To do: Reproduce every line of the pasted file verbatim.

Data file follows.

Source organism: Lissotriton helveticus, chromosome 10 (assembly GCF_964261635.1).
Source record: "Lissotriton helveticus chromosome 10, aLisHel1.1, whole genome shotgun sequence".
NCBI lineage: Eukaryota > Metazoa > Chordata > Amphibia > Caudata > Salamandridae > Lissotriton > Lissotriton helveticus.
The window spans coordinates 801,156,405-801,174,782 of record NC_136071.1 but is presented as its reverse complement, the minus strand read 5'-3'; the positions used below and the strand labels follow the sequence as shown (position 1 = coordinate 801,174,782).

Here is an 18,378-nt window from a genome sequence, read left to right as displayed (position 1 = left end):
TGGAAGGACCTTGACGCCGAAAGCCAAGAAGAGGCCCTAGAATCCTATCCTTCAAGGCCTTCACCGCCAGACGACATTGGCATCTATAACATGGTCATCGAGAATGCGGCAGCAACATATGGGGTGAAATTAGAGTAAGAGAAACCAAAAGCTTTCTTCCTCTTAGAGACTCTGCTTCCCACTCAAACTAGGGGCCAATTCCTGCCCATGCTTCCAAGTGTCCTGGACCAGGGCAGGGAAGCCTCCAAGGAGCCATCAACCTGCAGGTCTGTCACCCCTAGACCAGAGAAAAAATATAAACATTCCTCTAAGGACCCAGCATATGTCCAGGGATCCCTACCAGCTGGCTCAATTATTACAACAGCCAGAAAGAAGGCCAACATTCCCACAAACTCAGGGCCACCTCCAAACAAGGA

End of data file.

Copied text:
Source organism: Lissotriton helveticus, chromosome 10 (assembly GCF_964261635.1).
Source record: "Lissotriton helveticus chromosome 10, aLisHel1.1, whole genome shotgun sequence".
NCBI lineage: Eukaryota > Metazoa > Chordata > Amphibia > Caudata > Salamandridae > Lissotriton > Lissotriton helveticus.
The window spans coordinates 801,156,405-801,174,782 of record NC_136071.1 but is presented as its reverse complement, the minus strand read 5'-3'; the positions used below and the strand labels follow the sequence as shown (position 1 = coordinate 801,174,782).

Here is an 18,378-nt window from a genome sequence, read left to right as displayed (position 1 = left end):
TGGAAGGACCTTGACGCCGAAAGCCAAGAAGAGGCCCTAGAATCCTATCCTTCAAGGCCTTCACCGCCAGACGACATTGGCATCTATAACATGGTCATCGAGAATGCGGCAGCAACATATGGGGTGAAATTAGAGTAAGAGAAACCAAAAGCTTTCTTCCTCTTAGAGACTCTGCTTCCCACTCAAACTAGGGGCCAATTCCTGCCCATGCTTCCAAGTGTCCTGGACCAGGGCAGGGAAGCCTCCAAGGAGCCATCAACCTGCAGGTCTGTCACCCCTAGACCAGAGAAAAAATATAAACATTCCTCTAAGGACCCAGCATATGTCCAGGGATCCCTACCAGCTGGCTCAATTATTACAACAGCCAGAAAGAAGGCCAACATTCCCACAAACTCAGGGCCACCTCCAAACAAGGA